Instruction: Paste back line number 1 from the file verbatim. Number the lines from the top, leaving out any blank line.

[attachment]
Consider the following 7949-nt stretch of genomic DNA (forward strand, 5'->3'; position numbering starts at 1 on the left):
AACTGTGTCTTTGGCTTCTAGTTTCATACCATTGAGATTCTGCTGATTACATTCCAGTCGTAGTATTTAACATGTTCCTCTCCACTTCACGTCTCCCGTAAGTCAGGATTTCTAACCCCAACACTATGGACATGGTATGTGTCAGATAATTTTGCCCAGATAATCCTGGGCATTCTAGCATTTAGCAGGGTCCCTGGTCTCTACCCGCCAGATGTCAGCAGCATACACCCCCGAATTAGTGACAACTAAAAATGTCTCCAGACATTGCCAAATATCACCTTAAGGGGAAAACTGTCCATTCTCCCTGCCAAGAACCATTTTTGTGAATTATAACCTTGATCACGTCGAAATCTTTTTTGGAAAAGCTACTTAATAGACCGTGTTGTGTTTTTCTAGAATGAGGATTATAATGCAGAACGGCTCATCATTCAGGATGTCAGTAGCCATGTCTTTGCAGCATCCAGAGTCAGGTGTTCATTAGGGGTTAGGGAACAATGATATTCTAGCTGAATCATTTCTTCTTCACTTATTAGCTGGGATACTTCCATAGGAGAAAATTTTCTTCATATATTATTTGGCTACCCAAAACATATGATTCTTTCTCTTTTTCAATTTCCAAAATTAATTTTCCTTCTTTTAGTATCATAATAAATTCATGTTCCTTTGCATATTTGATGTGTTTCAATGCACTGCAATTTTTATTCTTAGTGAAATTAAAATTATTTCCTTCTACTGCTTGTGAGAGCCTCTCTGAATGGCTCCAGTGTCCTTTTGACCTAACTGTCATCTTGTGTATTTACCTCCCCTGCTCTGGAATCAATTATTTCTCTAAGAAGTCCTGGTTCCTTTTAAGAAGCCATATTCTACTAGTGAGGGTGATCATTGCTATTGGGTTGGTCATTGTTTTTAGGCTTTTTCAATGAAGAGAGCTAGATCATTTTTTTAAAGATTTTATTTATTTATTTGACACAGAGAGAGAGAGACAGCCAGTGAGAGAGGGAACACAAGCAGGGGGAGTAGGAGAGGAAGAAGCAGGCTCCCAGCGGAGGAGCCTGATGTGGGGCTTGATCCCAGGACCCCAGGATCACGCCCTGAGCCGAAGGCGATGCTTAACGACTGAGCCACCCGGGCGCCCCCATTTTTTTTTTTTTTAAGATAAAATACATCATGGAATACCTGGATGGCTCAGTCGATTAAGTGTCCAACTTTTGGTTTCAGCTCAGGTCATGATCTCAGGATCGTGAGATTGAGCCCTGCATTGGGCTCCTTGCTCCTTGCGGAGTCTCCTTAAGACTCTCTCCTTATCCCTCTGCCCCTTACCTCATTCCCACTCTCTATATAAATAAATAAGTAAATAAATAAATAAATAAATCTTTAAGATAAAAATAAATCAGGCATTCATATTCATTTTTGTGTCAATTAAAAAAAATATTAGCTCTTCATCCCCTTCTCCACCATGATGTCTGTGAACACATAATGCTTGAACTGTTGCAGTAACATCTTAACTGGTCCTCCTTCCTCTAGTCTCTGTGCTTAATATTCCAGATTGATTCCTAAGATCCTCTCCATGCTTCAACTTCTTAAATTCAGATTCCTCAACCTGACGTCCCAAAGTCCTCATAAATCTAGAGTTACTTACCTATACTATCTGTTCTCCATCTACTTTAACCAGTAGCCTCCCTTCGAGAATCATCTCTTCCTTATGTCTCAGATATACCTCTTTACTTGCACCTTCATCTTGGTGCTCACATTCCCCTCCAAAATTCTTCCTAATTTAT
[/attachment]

Consider the following 7949-nt stretch of genomic DNA (forward strand, 5'->3'; position numbering starts at 1 on the left):